The Connection is about the French Connection, done from the French perspective instead of the New York perspective. And the funny thing about it is that the actual title, in French, is La French. Well, you couldn’t call a movie The French here. Wouldn’t mean anything. And you can’t call it The French Connection because, well, you know.
So, The Connection it is. “The French” is the name of the organization providing the drugs to the New York mob and in French, everyone says their name as “The French”. Not “le Français”.
What we have here is a mob story, in French, which means: a) It’s going to be hard to follow, because mob stories are especially hard to follow (at least for me); b) The villains are going to be Italians, all played by French guys, speaking flawless French.
OK, I can’t really support (b) here: I have no idea if that’s true of French mob movies, or if their French is flawless. That said, writer/director Cedric Jimenez and co-writer Audrey Diwan don’t do themselves a lot of favors with the pacing of this film.
One of my oft-noted pet peeves: This movie is very loosely based on real events, at which point—when you’ve already tossed fidelity to the wind—I think you need to juice it up a bit. As The Boy said, it was “too real”. Many outcomes seemed pre-determined and lacking suspense. (And while it’s historical, certainly The Boy wasn’t aware of any of the history.)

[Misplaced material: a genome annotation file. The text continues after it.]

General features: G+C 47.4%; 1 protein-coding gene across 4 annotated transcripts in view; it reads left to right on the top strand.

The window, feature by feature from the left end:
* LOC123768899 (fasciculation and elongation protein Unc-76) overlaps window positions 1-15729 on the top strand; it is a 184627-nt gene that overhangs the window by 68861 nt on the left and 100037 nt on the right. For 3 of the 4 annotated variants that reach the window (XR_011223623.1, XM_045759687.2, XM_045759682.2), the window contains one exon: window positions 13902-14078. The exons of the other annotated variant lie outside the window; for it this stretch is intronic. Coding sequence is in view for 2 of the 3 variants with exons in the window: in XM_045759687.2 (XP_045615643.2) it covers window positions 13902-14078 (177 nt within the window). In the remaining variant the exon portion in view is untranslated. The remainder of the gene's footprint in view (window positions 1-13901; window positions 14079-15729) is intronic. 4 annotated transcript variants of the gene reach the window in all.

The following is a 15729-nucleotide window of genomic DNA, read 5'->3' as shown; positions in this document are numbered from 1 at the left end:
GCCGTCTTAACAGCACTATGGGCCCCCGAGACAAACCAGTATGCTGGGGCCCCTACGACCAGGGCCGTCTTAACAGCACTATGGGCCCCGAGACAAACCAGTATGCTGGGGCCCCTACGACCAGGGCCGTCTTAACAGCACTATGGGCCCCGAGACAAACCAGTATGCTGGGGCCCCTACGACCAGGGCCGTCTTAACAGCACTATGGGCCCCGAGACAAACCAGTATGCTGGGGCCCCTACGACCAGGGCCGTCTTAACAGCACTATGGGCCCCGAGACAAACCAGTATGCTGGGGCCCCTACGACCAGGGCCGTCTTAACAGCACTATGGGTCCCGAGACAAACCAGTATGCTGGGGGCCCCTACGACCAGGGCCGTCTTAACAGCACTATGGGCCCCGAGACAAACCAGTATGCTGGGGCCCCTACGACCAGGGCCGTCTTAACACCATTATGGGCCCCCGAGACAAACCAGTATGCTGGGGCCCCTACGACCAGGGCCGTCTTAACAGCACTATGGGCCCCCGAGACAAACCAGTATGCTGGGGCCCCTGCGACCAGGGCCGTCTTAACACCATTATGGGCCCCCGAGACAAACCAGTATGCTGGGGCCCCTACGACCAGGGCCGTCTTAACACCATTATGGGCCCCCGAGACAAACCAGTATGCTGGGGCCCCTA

Fine acting across the board, good characterizations, big name French stars, tight editing (even if the pacing is somewhat lax), the style is spot on for the late ‘70s, and the music is good without being obnoxious, though at one point the mafia kingpin loses it over Kim Wilde’s “Cambodia”. (No idea what that was about.)
And—I guess this is the French part—at one point, our hero has a breakdown in a phone booth when his wife leaves him, and there’s a big dramatic moment that, you know, you won’t find in The French Connection. The odd part to me was that his family was never at risk. I’ve never seen that in a mob movie. That’s how the mob gets you: Threatens to kill you, and if that doesn’t work, threatens to kill your family.
It’s so weird that this guy tools around Marseille on a scooter while pursuing the most vicious drug dealers of the day. The denouement was also weird. Almost “Crime doesn’t pay. Isn’t that sad?”
So, a lot of missed opportunities, we felt. It’s not bad. It’s just not as good as you want it to be. Jean Dujardin (The Artist) as the hero, Celine Salette (Rust and Bone) as his wife, Gilles Lelouche (Point Blank) as the drug lord, Benoit Magimel (For A Woman), Guillaume Gouix (Midnight in Paris), Moussa Maasrki (Point Blank), and Dominic Gould as John Cusack. (Really! Sorta confusing, actually.)
And, of course, I have my standard reaction to these sorts of films: “And drugs were never seen in the land again.” Because the stupidity behind all this stuff is that fighting the laws of economics like fighting the laws of physics. But you know: We get some movies out of it.